Yesterday we finally made it to Hendersonville. The Eckard camp had closed in 2009 due to budget cuts in State funding so we did not visit there. We parked at the library and I took a strole downtown. It had been 31 years and boy had it changed. My memory of downtown was just a few businesses on one main street. Now it looked like an earlier version of Boulder. Lots of cute little shops and restaurants on both sides of the main drag plus, a completely different feel!! The energy in the town in the late eighty’s was very backward such that I didn’t really feel safe. I used to drive to Ashville on my days off which felt like a safe haven to me.  Now Ashville is a huge City that Uriah did not care to stick around to see.  We only drove there to stop at Trader Joes from more chocolate bars. I guess it was a little too busy for the Sarge, so on to Hot Springs, NC and glory, leaving the memories of this wonderful time of my youth behind.


Birds of Florida

I love taking pictures of wildlife and I can’t really remember a time that I’ve encountered so many different species of birds in the US since arriving in Florida. When we first hit the Gulf Coast I started to see many gulls, shore birds, herons and pelicans. I couldn’t have ever imagined that our home base in downtown St. Petersburg was going to be a hot spot for birding. As soon as we got settled into our friend’s backyard he suggested we take Kiowa to the dog park at Crescent Lake which was about 4 blocks from his house. Naturally we did, and I was glad I brought my camera along. I was truly astounded when we got there to see the lake was inhabited by so many birds in general and such a wide variety. I was grateful that I had recently downloaded the Audubon app to help me identify the ones unfamiliar to me.  The irony is that the assignment for this months’ photo club is “birds”. I certainly have a good chance to get some good shot with so many opportunities. Since Uriah’s foot is still hurting, I had the daily job of walking Kiowa around the lake.  I honestly could not help myself and probably took anywhere from 10-40 a day! After about day 4 or 5, I had to start looking for other things to capture so I wouldn’t bore anyone following our Casita Chronicles page.  I got quite a few shots of turtles, but never did see the supposed otter that lives somewhere in the lake.  It was a bit of a challenge trying to take pictures while controlling Kiowa on his leash.  Especially because when Uriah was not with us, rather than Kiowa dragging me along on our walks like at home, I had to practically drag him around. He would stop ever 5 feet or so and look back, I guess hoping Uriah was going to catch up.

Anyways back to the birds, not only did I learn the name of many of these birds, but I also learned so much just from watching them. For example, this probably isn’t news to anyone, but I am always impressed watching herons and egrets. They are the most patient of all the birds I witnessed. They would stand still in one spot for a very long time waiting for just the right moment to catch their pray.  There were multiple sizes and varieties of herons and egrets all with a patient watchful eye.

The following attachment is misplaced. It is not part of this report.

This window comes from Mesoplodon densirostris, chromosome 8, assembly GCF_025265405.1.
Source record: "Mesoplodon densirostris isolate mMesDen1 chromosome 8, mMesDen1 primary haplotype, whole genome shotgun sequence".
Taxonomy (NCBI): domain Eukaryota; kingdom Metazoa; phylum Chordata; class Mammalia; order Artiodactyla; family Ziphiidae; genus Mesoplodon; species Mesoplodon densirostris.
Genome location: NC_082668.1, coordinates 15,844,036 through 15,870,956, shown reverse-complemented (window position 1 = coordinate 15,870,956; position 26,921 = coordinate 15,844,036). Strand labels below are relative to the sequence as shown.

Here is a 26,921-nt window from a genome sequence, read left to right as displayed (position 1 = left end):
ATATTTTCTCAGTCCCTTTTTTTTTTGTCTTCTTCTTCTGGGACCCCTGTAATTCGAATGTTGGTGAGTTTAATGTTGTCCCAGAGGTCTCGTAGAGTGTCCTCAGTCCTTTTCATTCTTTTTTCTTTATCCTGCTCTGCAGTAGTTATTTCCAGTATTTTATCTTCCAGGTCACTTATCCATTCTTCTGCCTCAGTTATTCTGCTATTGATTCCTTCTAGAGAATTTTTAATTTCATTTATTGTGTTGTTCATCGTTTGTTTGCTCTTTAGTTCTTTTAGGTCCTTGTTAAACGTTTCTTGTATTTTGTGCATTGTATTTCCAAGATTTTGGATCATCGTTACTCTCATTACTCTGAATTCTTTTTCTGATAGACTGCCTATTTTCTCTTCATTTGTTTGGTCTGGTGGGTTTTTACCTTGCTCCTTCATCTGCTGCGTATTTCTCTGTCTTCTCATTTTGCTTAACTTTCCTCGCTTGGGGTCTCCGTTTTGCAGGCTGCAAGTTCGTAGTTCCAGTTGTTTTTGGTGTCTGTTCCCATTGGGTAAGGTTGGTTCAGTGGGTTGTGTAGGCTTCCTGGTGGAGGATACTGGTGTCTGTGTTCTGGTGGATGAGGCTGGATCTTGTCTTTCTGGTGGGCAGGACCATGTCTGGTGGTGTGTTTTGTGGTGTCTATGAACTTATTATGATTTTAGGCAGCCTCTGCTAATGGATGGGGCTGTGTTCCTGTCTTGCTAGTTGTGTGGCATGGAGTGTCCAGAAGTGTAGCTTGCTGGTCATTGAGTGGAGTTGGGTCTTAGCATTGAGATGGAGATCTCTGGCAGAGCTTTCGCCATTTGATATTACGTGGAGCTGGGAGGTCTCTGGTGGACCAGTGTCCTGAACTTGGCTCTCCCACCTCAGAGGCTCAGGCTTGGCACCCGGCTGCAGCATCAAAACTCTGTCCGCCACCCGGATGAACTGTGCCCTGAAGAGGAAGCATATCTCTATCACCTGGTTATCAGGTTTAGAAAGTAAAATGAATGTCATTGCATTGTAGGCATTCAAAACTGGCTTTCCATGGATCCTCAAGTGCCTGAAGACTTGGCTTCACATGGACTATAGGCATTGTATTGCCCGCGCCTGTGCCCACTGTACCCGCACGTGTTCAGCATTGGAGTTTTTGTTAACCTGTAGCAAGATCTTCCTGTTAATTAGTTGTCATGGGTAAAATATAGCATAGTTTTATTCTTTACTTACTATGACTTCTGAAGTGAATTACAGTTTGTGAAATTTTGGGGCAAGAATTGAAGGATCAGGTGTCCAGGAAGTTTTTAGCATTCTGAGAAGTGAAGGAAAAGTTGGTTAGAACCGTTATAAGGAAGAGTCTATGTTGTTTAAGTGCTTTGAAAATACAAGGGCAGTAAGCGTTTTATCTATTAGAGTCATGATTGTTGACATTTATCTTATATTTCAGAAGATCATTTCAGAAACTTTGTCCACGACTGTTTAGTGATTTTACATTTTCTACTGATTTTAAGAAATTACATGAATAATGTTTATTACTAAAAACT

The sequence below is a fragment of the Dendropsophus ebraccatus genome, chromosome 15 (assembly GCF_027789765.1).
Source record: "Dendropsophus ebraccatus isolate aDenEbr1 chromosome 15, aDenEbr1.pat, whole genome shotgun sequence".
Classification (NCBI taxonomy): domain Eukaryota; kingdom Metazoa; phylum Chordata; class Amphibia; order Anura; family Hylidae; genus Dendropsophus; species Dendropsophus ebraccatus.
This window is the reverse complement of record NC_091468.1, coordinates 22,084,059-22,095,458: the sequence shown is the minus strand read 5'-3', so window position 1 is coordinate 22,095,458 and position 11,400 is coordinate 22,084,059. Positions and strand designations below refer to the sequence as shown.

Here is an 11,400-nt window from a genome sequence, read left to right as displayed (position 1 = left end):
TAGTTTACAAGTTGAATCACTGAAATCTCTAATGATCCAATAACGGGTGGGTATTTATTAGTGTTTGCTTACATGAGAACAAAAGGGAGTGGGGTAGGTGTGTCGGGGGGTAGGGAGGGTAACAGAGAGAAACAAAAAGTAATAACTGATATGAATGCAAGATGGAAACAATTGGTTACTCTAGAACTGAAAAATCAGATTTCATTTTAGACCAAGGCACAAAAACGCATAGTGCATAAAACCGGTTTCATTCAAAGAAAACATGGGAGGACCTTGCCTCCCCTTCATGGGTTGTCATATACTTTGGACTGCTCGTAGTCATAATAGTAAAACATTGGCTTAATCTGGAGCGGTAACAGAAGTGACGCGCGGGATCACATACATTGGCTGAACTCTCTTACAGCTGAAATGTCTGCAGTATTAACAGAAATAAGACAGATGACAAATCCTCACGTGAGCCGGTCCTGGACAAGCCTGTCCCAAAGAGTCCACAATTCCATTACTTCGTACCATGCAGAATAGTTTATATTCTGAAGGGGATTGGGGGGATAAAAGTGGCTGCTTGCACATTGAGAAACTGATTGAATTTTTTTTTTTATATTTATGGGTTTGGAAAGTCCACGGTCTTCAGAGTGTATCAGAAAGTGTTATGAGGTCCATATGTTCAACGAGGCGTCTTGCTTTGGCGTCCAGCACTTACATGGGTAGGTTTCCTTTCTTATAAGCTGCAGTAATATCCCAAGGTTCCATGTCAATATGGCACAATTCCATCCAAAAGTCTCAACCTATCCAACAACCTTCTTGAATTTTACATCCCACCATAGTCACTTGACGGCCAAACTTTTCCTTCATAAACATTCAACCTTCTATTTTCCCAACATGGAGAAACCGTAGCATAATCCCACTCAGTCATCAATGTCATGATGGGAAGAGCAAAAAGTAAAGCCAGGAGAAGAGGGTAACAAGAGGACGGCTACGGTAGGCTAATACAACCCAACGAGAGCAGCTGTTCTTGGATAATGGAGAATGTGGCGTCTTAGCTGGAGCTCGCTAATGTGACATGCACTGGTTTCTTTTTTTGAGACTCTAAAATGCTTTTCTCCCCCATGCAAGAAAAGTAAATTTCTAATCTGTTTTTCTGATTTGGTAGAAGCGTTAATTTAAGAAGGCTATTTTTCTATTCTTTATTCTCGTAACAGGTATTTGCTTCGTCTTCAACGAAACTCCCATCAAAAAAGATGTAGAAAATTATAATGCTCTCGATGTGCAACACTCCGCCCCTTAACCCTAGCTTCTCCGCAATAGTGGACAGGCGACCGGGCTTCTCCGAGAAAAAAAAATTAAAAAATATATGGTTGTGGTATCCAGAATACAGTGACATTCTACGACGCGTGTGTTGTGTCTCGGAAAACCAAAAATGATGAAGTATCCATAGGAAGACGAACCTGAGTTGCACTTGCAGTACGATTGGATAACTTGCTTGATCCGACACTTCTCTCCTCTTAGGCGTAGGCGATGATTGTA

The Anhinga is an interesting bird that spends hours sitting with their wings spread wide drying them in the sun. Nothing seemed to deter them from this tedious task. 

There were also many species of ducks. They were often found swimming together and near the trees or hiding in larger plant growth areas.

The two strangest looking birds were the wood stork and the white Ibis.

The later seemed like a scavenger type of bird. Not only would i see them all around the lake, but I would often see them in puddles, sidewalks and lawns in the city streets or roosting in large trees.  Pelicans are so cool, I love the way they glide through the water and can make turns almost on a dime, and when they are hunting whoa look out, they dive bomb into the water with sharp precision. Crescent Lake had both American White Pelican and Brown Pelicans.

One morning when it was raining these two pelicans traveling together where both gliding with their bodies slanted at an angle, I wondered if this was some sort of tactic to stay dry.  Another thing I learned while walking in the rain was that woodpeckers came out in droves!

I hadn’t seen any all week until the rain. I even saw more than one type. I supposed the wet bark makes it easier to find food.  The Gallinule, which seem very duck like were quite loud while either mating or fighting.  Many of the waterfowl like to stand on one leg, I have no idea why. You may notice if you’ve check out my photos, that I have very few pictures of smaller birds, that’s because they don’t stay in one spot very long, they flitter about making it really hard to catch them, though I did get a few shots of blue jays.